Effect of fixation angle and graft tension in double-bundle anterior cruciate ligament reconstruction on knee biomechanics
Knee Surg Sports Traumatol Arthrosc.
7 , 2016-3
The final publication is available at Springer via http://dx.doi.org/10.1007/s00167-015-3552-5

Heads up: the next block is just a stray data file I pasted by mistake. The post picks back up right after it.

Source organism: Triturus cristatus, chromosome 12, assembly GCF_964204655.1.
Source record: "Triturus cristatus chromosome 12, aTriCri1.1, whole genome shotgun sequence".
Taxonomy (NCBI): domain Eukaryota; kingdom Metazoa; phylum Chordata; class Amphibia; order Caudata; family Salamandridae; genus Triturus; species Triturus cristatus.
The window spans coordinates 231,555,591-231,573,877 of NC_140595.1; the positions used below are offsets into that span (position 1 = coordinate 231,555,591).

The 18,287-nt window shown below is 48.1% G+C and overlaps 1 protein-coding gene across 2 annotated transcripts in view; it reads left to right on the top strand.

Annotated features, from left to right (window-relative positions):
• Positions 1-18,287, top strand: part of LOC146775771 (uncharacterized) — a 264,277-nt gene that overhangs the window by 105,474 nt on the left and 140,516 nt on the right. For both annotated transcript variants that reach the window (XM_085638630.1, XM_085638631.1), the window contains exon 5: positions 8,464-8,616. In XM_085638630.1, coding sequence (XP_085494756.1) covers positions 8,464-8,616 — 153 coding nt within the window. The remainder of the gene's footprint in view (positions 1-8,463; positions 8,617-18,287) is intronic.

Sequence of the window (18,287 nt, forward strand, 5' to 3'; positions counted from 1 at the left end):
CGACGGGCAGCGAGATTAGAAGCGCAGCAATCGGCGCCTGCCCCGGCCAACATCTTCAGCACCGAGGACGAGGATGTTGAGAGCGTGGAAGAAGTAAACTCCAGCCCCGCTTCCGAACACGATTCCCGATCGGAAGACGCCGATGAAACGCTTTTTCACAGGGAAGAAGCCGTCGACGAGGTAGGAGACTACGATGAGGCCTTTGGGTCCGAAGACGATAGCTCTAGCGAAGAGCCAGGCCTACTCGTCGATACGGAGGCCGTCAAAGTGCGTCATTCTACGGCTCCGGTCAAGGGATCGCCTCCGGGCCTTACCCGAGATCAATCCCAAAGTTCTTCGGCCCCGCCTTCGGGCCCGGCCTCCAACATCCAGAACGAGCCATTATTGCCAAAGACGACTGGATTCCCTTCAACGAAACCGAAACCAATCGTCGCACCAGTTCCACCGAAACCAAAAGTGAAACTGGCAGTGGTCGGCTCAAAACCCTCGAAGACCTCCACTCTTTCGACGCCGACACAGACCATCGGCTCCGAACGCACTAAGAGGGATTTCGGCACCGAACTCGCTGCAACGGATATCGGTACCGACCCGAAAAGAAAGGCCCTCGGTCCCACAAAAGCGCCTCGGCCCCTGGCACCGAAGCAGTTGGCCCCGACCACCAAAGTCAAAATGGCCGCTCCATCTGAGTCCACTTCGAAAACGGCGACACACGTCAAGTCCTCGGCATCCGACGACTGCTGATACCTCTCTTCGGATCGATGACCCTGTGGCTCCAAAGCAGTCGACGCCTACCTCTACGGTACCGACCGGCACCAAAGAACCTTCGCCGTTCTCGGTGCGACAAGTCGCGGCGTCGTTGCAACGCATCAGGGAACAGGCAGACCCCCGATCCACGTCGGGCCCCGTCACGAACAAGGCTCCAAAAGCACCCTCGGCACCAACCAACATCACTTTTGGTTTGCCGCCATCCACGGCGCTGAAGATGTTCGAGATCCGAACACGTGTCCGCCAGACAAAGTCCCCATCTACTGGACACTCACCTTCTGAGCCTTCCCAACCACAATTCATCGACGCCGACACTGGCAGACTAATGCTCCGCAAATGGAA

PURPOSE:To compare the effect of graft fixation angle and tension in double-bundle anterior cruciate ligament (ACL) reconstruction on knee biomechanics.METHODS:Fourteen cadaver knees were tested using a robotic system under two loadings: (1) an 89-N anterior tibial load (ATL) at full extension (FE), 15°, 30°, 45°, 60°, and 90°, and (2) combined 7 N m valgus and 5 N m internal tibial torques (simulated pivot-shift test) at FE, 15° and 30°. Four graft fixation angles and tensions were used for the anteromedial (AM) and posterolateral (PL) bundles, respectively: (Recon 1) 30°/20N and FE/20N, (Recon 2) 30°/30N and FE/10N, (Recon 3) 45°/20N and 15°/20N, and (Recon 4) 45°/30N and 15°/10N.RESULTS:All fixation protocols closely restored the intact knee kinematics under ATL and simulated pivot-shift loading. For the AM bundle under ATL, the in situ force (ISF) with Recon 3 at the FE was significantly lower than that of the intact knee. For the PL bundle under ATL, the ISF with Recon 3 at the FE, 15° and 30° was significantly higher than that of the intact knee. In PL bundle under simulated pivot-shift loading, the ISF with Recon 1 and Recon 2 at FE was lower and the ISF of the PL bundle with Recon 3 at the 15° was higher than that of the intact knee.CONCLUSION:The AM-45°/30N and PL-15°/10N fixation most closely matched intact knee kinematics; however, stabilizing the knee during anterior tibial translation may risk an imbalance of the AM and the PL bundle loading. The results indicate that ACL bundle forces may not be restored even if the clinical assessment shows good results with the Lachman test and pivot-shift test. This may alter the loading on other structures of the knee.